The nearly 2000 mile (3,138 km or 1,950 miles) international border follows the middle of the Rio Grande — according to the 1848 Treaty of Guadalupe Hidalgo between the two nations, “along the deepest channel” — from its mouth on the Gulf of Mexico a distance of 2,019 km (1,254 miles) to a point just upstream of El Paso and Ciudad Juárez. It then follows an alignment westward overland and marked by monuments a distance of 858 km (533 miles) to the Colorado River, during which it reaches its highest elevation at the intersection with the Continental Divide. Thence it follows the middle of that river northward a distance of 38 km (24 miles), and then it again follows an alignment westward overland and marked by monuments a distance of 226 km (141 miles) to the Pacific Ocean.

The region along the boundary is characterised by deserts, rugged mountains, abundant sunshine and by two major rivers — the Colorado and the Rio Grande (Río Bravo del Norte) — which provide life-giving waters to the largely arid but fertile lands along the rivers in both countries.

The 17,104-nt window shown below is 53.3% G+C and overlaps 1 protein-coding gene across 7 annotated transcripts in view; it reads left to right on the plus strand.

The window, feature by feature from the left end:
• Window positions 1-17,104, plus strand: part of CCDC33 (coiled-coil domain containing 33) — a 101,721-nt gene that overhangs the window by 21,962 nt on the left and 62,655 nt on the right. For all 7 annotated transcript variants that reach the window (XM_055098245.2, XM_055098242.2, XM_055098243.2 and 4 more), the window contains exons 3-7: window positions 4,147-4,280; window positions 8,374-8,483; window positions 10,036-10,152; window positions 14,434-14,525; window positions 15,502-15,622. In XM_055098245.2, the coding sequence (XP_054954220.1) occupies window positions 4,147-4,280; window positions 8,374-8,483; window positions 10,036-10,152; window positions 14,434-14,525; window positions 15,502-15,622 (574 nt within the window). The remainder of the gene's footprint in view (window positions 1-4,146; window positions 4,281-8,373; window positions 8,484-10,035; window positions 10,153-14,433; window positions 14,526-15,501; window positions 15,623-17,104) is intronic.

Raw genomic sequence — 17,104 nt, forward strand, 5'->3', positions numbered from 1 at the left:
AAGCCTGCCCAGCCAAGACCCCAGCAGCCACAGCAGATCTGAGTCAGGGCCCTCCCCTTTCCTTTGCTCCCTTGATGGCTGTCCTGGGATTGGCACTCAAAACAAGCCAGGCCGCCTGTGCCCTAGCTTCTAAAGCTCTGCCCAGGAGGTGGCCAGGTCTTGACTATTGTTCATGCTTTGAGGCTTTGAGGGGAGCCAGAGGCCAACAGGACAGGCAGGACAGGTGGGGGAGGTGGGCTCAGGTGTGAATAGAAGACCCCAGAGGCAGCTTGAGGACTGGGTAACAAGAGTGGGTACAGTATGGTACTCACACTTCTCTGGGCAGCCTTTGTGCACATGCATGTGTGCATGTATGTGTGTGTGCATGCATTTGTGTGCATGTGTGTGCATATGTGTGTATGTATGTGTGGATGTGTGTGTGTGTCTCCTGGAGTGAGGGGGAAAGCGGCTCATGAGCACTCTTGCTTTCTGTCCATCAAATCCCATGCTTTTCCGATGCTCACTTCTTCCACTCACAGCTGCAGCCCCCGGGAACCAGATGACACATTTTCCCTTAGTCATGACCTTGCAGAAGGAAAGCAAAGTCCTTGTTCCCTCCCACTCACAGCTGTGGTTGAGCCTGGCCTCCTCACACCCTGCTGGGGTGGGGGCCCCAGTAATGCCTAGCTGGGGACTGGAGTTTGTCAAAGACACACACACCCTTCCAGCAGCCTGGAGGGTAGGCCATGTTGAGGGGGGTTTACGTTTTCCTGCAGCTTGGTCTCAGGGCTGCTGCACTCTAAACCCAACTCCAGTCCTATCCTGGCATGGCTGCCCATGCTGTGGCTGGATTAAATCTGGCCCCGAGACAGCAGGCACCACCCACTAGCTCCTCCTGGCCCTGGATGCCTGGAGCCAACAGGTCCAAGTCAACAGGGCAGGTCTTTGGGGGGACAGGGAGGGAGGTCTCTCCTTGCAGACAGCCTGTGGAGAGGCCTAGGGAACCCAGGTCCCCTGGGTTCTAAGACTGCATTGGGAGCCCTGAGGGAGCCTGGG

The U.S. states along the border, from west to east, are:

California, Arizona, New Mexico, and Texas.

The Mexican states are:

Baja California, Sonora, Chihuahua, Coahuila, Nuevo León, and Tamaulipas.

In the United States, Texas has the longest stretch of the border of any State, while California has the shortest. In Mexico, Chihuahua has the longest border, while Nuevo León has the shortest. …”

http://en.wikipedia.org/wiki/Mexico%E2%80%93United_States_border

Us-mexico-border.jpg

http://en.wikipedia.org/wiki/Image:Us-mexico-border.jpg

Re: John McCain Defends Amnesty & Open Borders Juan Hernandez

Who Is Juan Hernandez?

John McCain Defends Amnesty & Open Borders Juan Hernandez

Lou Dobbs – These Candidates Would Say ANYTHING

The Dangers of the “North American Union” by Jerome Corsi

Why Bill Kristol thinks Ron Paul is a “Crackpot”

Charlie Rose – WOLFOWITZ / HOLMES

Paul Wolfowitz speaks at Hudson Institute

Countdown – No Iranian Nukes and Wolfowitz is Back

Paul Wolfowitz speech June 6 2001

 Iraq War Mastermind Speaks Out